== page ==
DO YOU HAVE RECOMMENDATIONS OR COMMENTS ON USE OF PRODIAMINE GRANULES ON A NORTH TEXAS LAWN?
Question: I see your standard suggestions for use of Dimension, Halts and Balan as pre-emergents. Do you have any recommendations or comments on the use of Prodiamine granules on a North Texas lawn? John R., Grapevine.
Answer: It is a well-respected product that is included in at least one leading brand of weed control remedies. It offers both pre- and post-emergent control. As long as you read and follow label directions carefully it will do a fine job for you. In all candor, the reason I have stuck with just the three in my commentaries is that people get totally befuddled by the concept of pre-emergent controls. It’s hocus-pocus to them to be putting a control out for something they can’t see. Dimension, Halts and Balan all operate on the same schedules and can all be described in the same terms. Prodiamine would simply add one more element of confusion into an already lengthy discussion. But in all clarity, it is a fine product.
IS THIS A GOOD PLACE FOR A BLOODGOOD JAPANESE MAPLE?
Question: Is the area beneath the canopy of this red oak a good place for a Bloodgood Japanese maple? It faces west, but it is very shaded when the canopy is full. I am concerned of what will happen if the power people butcher the red oak, leaving it in full sun. Michael G., Mansfield.
Answer: It doesn’t seem like the right place to me. Sun would still pour in from the west beneath the lower branches of the red oak. Bloodgoods also grow as tall as those lower branches, so it would be up in there competing. Yes, I do think the power company’s service people will be trimming that oak. It’s in a dreadful setting, so don’t blame the power people. They are responsible for keeping power in your neighborhood, not for doing slow, careful pruning of trees that should have been planted elsewhere in the landscape. But that’s not why we called this meeting. I’d suggest you plant a nice tree-form yaupon or shrubby Nellie R. Stevens holly there. Either would have dark green foliage all winter to contrast with the starkness of the red oak, plus it would have bright red berries – a better complement to the Red Raider Red of your marker than the Aggie Maroon of Bloodgood’s leaves.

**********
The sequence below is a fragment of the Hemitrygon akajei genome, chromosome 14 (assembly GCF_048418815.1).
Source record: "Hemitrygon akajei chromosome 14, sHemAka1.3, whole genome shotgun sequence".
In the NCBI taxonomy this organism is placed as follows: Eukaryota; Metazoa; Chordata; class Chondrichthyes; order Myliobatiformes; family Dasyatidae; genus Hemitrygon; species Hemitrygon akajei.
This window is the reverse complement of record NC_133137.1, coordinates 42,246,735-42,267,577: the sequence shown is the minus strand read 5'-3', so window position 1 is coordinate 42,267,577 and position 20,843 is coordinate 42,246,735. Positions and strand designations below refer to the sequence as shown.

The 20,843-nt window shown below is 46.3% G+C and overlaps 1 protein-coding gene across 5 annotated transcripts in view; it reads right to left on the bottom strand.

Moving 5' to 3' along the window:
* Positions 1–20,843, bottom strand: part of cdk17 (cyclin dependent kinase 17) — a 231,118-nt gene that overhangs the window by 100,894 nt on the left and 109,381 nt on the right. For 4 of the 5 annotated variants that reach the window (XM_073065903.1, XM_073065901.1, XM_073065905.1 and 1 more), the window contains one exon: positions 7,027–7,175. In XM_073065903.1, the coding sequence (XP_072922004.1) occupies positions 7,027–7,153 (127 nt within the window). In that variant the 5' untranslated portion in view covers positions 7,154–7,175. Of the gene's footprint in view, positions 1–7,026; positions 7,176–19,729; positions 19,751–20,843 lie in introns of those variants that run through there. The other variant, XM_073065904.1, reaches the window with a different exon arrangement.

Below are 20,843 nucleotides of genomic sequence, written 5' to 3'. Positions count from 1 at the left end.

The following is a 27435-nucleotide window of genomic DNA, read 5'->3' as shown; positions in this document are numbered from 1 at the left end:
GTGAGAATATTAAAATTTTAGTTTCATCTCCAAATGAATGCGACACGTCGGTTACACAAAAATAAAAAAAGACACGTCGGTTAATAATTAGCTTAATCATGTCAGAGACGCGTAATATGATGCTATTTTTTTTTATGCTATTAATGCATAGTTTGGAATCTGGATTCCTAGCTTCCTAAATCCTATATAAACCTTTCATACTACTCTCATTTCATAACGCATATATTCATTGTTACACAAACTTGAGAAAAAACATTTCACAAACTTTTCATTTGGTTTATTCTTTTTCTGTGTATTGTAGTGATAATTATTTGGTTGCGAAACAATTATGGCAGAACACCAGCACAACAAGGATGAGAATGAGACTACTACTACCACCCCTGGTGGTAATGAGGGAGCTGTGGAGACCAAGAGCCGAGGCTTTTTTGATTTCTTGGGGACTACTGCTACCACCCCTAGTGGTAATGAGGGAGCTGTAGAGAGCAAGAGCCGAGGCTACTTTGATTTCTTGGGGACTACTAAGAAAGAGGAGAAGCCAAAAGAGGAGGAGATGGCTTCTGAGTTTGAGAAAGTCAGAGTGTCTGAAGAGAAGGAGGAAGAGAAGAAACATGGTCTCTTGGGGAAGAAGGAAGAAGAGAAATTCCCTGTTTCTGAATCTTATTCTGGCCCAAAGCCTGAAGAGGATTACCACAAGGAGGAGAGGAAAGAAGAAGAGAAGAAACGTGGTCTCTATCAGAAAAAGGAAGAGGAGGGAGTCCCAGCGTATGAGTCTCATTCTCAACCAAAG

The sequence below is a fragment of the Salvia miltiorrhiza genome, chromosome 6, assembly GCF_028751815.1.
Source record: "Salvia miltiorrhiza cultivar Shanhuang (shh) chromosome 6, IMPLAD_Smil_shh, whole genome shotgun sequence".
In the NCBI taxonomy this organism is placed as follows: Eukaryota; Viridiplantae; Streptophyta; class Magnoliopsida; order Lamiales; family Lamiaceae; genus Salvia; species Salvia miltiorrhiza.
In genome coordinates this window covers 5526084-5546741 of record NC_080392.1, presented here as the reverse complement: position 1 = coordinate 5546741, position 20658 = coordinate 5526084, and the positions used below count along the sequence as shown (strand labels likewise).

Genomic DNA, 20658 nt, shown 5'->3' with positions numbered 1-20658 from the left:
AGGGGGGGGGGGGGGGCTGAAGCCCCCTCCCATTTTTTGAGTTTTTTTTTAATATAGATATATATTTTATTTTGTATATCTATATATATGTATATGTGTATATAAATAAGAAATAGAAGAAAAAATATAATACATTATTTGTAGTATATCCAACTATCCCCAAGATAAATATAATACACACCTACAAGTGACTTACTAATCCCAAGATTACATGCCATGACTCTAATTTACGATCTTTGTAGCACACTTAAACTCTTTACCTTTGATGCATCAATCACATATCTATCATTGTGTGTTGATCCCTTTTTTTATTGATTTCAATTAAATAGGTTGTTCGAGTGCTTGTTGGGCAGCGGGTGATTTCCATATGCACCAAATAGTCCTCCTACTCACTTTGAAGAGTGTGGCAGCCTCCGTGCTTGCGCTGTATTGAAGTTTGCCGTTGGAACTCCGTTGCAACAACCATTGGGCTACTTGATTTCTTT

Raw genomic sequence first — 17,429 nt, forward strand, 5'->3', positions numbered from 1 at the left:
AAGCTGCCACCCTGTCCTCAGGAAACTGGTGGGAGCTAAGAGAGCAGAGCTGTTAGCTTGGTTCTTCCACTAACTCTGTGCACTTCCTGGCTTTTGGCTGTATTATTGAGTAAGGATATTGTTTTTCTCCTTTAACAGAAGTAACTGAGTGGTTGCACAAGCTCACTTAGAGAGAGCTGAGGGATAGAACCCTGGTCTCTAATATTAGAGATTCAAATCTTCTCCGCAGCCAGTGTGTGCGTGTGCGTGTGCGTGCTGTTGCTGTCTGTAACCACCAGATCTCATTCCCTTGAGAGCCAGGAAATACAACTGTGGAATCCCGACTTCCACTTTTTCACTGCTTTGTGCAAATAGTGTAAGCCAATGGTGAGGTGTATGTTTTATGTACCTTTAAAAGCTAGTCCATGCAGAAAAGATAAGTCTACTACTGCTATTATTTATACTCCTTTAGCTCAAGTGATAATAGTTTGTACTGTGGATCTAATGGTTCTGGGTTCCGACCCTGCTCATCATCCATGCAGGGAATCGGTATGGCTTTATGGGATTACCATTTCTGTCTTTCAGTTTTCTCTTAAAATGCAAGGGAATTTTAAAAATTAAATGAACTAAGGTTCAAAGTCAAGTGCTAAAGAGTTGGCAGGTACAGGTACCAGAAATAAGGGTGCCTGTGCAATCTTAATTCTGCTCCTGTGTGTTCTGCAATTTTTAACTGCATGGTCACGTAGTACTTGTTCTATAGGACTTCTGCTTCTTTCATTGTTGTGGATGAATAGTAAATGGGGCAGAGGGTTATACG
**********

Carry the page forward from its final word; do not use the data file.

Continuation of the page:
WHAT SHOULD I DO WITH MY MOUNTAIN LAUREL?
Question: This began as a 1-gal. Texas mountain laurel. What, if anything, should I do to it now? It is so heavily branched. Patti H., Weston.
Answer: That’s a very good question. Unless I’m seeing it incorrectly, it looks like a main trunk broke or died in the center some time back? Or perhaps that’s just one of the many other trunks. And it looks like you have trunks tied together for support, perhaps two or three pairs of them. And maybe two metal stakes. Obviously, all of this is because the plant is splaying out from the weight of its outer branches. I would selectively and very carefully do twig removal along the outer branches to remove any twigs and small limbs that came out parallel to the ground (or hanging downward). Do this with hand shears and trim off just a couple at a time. Step back a few feet to see what impact their removal has had. If it’s good, trim off a couple more. Your goal eventually will be to have a shrub that looks like a Willowleaf holly in form and fullness. If you get any new shoots along the trunks and down near the ground, allow them to develop in the hopes that you can get the plant away from this weeping appearance. The entire transformation is likely to take two or three years.